Here's hoping the boxoffice is as good as the 86% Rotten Tomatoes rating.
The Los Angeles Times's business section emphasizes the clouds ...
Cloudy With a Chance of Meatballs, which opens tomorrow, is likely to sell close to $30 million worth of tickets in the U.S. and Canada this weekend, according to people who have seen pre-release audience polling. That's just a little better than the first movie from the studio's Sony Pictures Animation division, Open Season, that opened to a so-so $23.6 million in late September of 2006. Given three years of inflation and the fact that 55% of its theaters will play the movie in 3-D, which typically adds a $2 to $3 surcharge to ticket prices, that means Cloudy will be essentially keeping pace with Open Season.
Sony's second animated feature, 2007's Surf's Up, was a flop, grossing only $58.9 million domestically.
September is generally a slow month at the box office, particularly for family films, so an opening over $30 million would be something of an accomplishment for Sony. The studio's choice of a relatively weak date for a family movie, however, signifies its unwillingness to compete with higher-profile offerings like Ice Age: Dawn of the Dinosaurs, Monsters vs. Aliens and Up.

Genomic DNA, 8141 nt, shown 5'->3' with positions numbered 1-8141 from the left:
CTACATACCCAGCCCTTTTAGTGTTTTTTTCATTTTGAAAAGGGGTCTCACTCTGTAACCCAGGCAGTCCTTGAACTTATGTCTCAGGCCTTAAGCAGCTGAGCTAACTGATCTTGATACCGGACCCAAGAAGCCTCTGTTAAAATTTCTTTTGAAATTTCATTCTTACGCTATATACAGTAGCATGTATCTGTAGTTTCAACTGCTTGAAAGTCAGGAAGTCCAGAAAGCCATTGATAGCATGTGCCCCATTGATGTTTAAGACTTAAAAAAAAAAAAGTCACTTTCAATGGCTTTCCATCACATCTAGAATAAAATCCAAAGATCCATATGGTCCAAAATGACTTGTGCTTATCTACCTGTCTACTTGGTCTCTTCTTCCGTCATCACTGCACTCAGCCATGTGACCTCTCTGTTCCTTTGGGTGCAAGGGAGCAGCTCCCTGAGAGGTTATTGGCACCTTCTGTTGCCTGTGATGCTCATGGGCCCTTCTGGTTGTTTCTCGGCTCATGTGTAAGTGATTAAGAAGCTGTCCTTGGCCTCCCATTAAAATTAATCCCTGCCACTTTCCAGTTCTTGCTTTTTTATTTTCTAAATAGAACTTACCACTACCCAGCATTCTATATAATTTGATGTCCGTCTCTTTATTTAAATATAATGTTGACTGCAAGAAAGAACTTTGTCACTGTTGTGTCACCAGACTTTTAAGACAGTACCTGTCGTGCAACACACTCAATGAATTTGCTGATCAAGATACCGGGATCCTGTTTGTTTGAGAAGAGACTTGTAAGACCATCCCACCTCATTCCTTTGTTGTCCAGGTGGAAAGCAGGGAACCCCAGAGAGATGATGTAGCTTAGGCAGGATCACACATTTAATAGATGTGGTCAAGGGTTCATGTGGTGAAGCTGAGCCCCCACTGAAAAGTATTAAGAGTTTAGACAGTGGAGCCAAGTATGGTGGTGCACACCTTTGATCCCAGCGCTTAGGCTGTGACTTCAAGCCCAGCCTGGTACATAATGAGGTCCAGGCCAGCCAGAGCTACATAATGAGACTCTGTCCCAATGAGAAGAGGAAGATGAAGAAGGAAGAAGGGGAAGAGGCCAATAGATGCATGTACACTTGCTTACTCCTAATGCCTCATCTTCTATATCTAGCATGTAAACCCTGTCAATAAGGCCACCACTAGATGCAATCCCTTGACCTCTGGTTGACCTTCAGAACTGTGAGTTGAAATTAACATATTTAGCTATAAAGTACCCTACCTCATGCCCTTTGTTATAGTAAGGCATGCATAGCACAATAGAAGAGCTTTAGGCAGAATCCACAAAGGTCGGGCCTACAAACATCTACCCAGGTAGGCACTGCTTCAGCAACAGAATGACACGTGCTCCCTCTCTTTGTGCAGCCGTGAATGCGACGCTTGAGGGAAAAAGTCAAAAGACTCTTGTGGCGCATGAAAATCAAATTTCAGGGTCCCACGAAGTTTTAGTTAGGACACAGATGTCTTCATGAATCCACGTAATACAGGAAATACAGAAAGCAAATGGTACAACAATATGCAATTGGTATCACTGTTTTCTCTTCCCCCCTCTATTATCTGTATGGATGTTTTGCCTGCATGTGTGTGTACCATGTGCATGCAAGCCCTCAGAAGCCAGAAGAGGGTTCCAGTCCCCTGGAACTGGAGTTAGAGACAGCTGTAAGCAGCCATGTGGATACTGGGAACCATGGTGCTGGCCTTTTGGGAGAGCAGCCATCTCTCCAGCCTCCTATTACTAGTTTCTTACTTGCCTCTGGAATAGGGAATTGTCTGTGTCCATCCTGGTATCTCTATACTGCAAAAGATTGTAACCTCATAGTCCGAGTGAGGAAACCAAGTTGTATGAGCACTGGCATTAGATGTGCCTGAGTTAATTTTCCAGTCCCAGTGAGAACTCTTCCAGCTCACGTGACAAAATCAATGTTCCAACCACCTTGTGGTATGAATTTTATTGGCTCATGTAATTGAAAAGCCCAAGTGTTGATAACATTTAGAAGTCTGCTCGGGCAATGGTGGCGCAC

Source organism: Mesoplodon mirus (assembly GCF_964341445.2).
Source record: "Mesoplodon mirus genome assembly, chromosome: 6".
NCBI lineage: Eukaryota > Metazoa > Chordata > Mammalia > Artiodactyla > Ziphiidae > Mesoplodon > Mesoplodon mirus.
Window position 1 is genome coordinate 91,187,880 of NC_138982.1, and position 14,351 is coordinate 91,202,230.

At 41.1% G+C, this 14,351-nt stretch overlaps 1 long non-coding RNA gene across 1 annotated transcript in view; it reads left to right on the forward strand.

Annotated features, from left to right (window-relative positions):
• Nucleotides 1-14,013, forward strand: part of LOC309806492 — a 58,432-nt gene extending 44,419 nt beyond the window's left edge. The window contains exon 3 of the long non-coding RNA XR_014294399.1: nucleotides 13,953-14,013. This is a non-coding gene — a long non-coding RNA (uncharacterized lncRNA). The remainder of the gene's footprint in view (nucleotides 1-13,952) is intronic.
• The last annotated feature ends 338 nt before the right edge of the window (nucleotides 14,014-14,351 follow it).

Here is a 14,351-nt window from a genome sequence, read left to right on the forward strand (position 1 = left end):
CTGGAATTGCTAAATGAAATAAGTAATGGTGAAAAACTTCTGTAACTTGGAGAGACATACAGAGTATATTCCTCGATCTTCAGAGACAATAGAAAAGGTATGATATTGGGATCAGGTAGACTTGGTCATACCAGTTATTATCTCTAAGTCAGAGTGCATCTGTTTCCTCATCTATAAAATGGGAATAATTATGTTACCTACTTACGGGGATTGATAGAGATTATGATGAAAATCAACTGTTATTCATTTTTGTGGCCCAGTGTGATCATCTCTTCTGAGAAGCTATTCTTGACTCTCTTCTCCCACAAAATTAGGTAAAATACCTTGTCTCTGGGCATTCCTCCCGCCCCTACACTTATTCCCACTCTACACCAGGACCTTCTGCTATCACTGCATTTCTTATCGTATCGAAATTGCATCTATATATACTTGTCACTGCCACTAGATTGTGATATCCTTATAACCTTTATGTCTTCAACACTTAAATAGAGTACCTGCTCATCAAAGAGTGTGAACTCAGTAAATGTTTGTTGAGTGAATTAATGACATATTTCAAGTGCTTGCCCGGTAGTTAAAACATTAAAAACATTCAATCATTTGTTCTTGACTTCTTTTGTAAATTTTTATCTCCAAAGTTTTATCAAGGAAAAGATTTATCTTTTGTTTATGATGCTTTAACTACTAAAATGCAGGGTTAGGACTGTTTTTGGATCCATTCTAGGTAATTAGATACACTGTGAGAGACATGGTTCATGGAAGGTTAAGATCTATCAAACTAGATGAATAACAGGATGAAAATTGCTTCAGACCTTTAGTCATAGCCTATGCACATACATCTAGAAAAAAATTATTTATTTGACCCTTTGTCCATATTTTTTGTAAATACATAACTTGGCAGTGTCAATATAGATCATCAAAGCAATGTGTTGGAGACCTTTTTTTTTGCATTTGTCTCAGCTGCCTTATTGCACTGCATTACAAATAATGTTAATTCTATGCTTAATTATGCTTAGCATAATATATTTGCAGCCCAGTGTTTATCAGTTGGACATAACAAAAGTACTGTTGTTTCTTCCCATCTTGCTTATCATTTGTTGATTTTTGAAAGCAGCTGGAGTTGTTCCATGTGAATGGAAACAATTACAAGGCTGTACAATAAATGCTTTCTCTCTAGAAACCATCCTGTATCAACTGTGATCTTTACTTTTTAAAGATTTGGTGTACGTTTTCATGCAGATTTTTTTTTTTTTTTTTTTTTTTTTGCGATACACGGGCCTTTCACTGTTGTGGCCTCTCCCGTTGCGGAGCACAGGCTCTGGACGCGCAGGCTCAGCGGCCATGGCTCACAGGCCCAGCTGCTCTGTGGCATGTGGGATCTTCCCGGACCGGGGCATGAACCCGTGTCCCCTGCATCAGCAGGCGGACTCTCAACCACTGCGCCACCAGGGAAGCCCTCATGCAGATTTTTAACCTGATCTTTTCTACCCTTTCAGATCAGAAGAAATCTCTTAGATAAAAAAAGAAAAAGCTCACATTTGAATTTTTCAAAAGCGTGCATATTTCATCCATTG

Cloudy With a Chance of Meatballs, based on the popular children's book, cost a hefty $100 million to produce, so even a $30-million debut isn't too strong a start. The studio is surely hoping Cloudy will follow the path of Open Season, which ultimately grossed $85.1 million domestically.
At the same time, Times reviewer Glenn Whipp sees sunshine and food:
For the big musical montage number in the wildly enjoyable Cloudy With a Chance of Meatballs, the filmmakers chose Lesley Gore's giddy "Sunshine, Lollipops and Rainbows", but they could just as well have taken a page from Oliver! and gone with "Food, Glorious Food."
Transferring the popular children's book to the big screen, first-time writer-directors Phil Lord and Christopher Miller conjure up a veritable blizzard of ways of channeling chow, carrying it off with enough brio to send audiences into a food coma. Really, between the animated rainstorms of Flintstones-sized steaks and the creation of a translucent Jell-O palace, the movie's loopy use of food puts it in the hall of fame between Big Night and Willy Wonka & the Chocolate Factory ...
Variety's Peter Debruge is at odds with the Times's dour b.o. forecast:
Tut tut, it looks like a hit for Sony Pictures Animation. Eye-popping and mouth-watering in one, Cloudy With a Chance of Meatballs spins a 30-page children's book into a 90-minute all-you-can-laugh buffet, expanding the premise of a town where it rains ketchup and hot dogs to disaster-movie proportions. With drooling tongues in cheek, tyro helmers Phil Lord and Christopher Miller ... bring a fresh, irreverent sensibility to bigscreen computer animation, using 3D projection to maximize their sky-is-falling scenario. This box office and concession-stand draw should make exhibitors very happy.